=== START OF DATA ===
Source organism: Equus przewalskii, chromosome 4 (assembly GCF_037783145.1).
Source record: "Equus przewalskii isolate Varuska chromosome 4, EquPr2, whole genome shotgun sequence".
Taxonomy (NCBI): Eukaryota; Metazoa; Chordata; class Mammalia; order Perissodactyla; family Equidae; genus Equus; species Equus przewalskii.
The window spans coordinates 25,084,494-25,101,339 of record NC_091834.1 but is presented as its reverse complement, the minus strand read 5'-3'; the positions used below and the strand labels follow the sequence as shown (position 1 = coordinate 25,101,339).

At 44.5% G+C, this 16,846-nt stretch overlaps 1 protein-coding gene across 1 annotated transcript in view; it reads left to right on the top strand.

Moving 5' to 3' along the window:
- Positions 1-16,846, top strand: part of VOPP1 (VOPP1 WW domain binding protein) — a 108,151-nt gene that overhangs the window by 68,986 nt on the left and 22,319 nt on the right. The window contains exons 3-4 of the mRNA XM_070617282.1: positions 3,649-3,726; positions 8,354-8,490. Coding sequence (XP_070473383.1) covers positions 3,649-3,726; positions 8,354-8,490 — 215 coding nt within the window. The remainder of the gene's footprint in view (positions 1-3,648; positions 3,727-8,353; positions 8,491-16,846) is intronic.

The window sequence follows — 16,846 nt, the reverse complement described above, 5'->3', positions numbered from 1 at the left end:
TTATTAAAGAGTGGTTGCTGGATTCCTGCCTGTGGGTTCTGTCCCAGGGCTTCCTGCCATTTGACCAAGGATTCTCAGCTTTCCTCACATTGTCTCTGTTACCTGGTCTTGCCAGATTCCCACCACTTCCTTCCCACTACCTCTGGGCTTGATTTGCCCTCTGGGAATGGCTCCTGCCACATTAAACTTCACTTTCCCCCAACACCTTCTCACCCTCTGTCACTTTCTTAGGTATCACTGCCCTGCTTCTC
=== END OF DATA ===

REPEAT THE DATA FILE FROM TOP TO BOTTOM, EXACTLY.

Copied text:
Source organism: Equus przewalskii, chromosome 4 (assembly GCF_037783145.1).
Source record: "Equus przewalskii isolate Varuska chromosome 4, EquPr2, whole genome shotgun sequence".
Taxonomy (NCBI): Eukaryota; Metazoa; Chordata; class Mammalia; order Perissodactyla; family Equidae; genus Equus; species Equus przewalskii.
The window spans coordinates 25,084,494-25,101,339 of record NC_091834.1 but is presented as its reverse complement, the minus strand read 5'-3'; the positions used below and the strand labels follow the sequence as shown (position 1 = coordinate 25,101,339).

At 44.5% G+C, this 16,846-nt stretch overlaps 1 protein-coding gene across 1 annotated transcript in view; it reads left to right on the top strand.

Moving 5' to 3' along the window:
- Positions 1-16,846, top strand: part of VOPP1 (VOPP1 WW domain binding protein) — a 108,151-nt gene that overhangs the window by 68,986 nt on the left and 22,319 nt on the right. The window contains exons 3-4 of the mRNA XM_070617282.1: positions 3,649-3,726; positions 8,354-8,490. Coding sequence (XP_070473383.1) covers positions 3,649-3,726; positions 8,354-8,490 — 215 coding nt within the window. The remainder of the gene's footprint in view (positions 1-3,648; positions 3,727-8,353; positions 8,491-16,846) is intronic.

The window sequence follows — 16,846 nt, the reverse complement described above, 5'->3', positions numbered from 1 at the left end:
TTATTAAAGAGTGGTTGCTGGATTCCTGCCTGTGGGTTCTGTCCCAGGGCTTCCTGCCATTTGACCAAGGATTCTCAGCTTTCCTCACATTGTCTCTGTTACCTGGTCTTGCCAGATTCCCACCACTTCCTTCCCACTACCTCTGGGCTTGATTTGCCCTCTGGGAATGGCTCCTGCCACATTAAACTTCACTTTCCCCCAACACCTTCTCACCCTCTGTCACTTTCTTAGGTATCACTGCCCTGCTTCTC